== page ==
[Hyacinth Rigaud, “Louis XIV” (1701)]
[Pierre-Paul Prud’hon, “Liberty” (1793) slaying the hydra monster of tyranny]
I interpret “liberal history” in several ways. It might mean
(1.) The history of the classical liberal tradition, which has at least two components:
- a history of how and when liberal ideas first emerged and then evolved over time – so the “intellectual history” of liberalism;
- a history of “liberal movements” where liberal minded people organized to join forces in order to change / reform society along the lines suggested by their liberal philosophy and values – so a social and political history of liberal reform movements, such as the movement to abolish slavery, or to abolish tariffs (the Corn Laws in England)
(2.) The history of societies or entire countries during periods when liberal ideas and movements had sufficient strength to influence the course of history, such as the late 18th century in north America and western Europe when revolutions took place (e.g. Palmer’s “The Age of Democratic Revolutions”), or the 19th century when many European countries enacted liberal reforms and restructured their societies according to some liberal principles (democratic reform, free trade, constitutional limits on the power of the state, freedom of speech) (Hamerow’s “The Birth of a New Europe”)
(3.) The use of liberal political, economic, and social theory to analyse the power structures, government policies, and the problems they caused in the broader society, in writing the history of any society (liberal or illiberal). For example the use of classical liberal class analysis and theory of “interventionism” developed by Mises, to study the nature of the class system of Ancient Greece and Rome, the class structure and the economic crises faced by “old regime” states in Europe during the 17th and 18th centuries, or communist regimes during the course of the 20th century.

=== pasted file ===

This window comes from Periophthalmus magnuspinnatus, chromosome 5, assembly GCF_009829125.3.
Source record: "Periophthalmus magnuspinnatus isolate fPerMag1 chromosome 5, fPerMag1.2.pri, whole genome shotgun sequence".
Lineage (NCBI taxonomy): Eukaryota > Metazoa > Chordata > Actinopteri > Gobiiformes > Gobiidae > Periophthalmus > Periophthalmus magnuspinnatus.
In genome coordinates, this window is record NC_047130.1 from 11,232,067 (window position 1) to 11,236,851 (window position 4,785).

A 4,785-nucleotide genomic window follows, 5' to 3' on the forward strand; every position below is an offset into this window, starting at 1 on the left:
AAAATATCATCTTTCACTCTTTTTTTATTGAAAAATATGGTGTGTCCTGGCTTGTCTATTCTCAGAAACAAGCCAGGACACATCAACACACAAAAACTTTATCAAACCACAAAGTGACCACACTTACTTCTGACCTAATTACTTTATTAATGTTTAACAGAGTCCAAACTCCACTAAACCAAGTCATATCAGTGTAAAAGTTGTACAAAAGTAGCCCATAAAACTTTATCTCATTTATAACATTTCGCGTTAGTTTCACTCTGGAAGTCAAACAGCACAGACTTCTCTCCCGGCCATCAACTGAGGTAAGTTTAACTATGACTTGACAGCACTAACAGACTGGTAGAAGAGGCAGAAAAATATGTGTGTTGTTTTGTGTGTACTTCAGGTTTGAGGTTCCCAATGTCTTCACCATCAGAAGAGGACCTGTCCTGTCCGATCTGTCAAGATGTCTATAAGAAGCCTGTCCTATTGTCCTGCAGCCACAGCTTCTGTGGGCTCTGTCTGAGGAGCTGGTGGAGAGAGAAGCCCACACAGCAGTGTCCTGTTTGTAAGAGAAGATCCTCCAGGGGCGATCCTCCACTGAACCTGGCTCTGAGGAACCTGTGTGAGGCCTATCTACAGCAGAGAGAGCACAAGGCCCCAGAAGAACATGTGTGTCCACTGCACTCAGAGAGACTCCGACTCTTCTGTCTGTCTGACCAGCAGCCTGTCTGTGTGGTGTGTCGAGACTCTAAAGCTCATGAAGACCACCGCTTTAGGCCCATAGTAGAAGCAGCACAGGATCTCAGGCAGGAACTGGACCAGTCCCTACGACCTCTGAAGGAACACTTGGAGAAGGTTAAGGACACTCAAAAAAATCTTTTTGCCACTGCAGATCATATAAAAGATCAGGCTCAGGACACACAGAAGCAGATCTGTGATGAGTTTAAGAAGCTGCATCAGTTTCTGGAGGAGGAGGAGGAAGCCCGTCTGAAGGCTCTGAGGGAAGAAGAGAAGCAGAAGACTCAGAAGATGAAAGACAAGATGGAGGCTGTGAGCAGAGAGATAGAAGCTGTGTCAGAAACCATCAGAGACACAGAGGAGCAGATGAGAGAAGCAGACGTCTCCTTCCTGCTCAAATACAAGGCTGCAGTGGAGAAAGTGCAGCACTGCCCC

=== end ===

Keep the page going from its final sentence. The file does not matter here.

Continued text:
I have tried to make contributions to all three forms of “liberal history” which I have listed here. Since 1987 I have been teaching and lecturing on the history of the classical liberal tradition (history of ideas) and its impact on the world (political, economic, social, and military history). This has taken the path of formal courses taught at university (the University of Adelaide 1986-2001), occasional lectures/seminars for groups such as the Institute for Human Studies (since 1991), the Center for Liberal Studies, the Centre for Independent Studies (since 1999), and the Mannkal Center, as well as lectures to student groups and the general public wherever and whenever the opportunity arose (Students for Liberty, Bastiat Societies all across the US).
(1.) On the history of classical liberal ideas and the movements they inspired to bring about liberal reforms see the following:
- about half of my full-year course given at the University of Adelaide on “Liberal Europe and Social Change, 1815-1914″ (1987) was devoted to an intellectual history of 19th century classical liberal thought and the other half to the movements for reform which it inspired. Course Reading Guide and Lecture Notes.
- the entire one semester upper level course on “The Enlightenment: Ideas of Criticism and Reform in an International Context” (1990) dealt with both ideas and liberal reform movements before the French Revolution. Course Reading Guide.
- as did the short three week module in a first year subject “The Old Regime, Enlightenment, and Revolution in the 18th Century” (2000). Lecture Notes and Seminar Reading Guide.
- and the lecture/seminar series I have been giving since 2006 on “The Classical Liberal Tradition: A 400 Year History of Ideas and Movements” (which is currently being revised and rewritten) here.
(2.) On the history of more extended periods when European societies were undergoing radical social and economic changes inspired largely by classical liberal ideas see:
- significant portions of the course “Liberal Europe and Social Change, 1815-1914” (1987). Course Reading Guide and Lecture Notes.
- most of the semester length first year course on modern European history “Revolution(s) and the Struggle for Emancipation in Europe: The Long Nineteenth Century, 1789-1914″ (1998-1999). Lecture Notes and Seminar Reading Guide.
(3.) On liberal social theory to explain historical events, my focus has been on classical liberal theories of class analysis and how it can be used to explore the tensions within societies which lead to opposition and even violent resistance (revolutions). My work on CLCA as a social theory can be seen here, and my application of this theory to specific historical moments in the following courses:
- “The Old Regime, Enlightenment, and Revolution in the 18th Century” (2000). Lecture Notes and Seminar Reading Guide.
- “Revolution(s) and the Struggle for Emancipation in Europe: The Long Nineteenth Century, 1789-1914″ (1998-1999). Lecture Notes and Seminar Reading Guide.
- and the numerous lecture/seminars I have given on class analysis for the IHS and other groups which are listed here.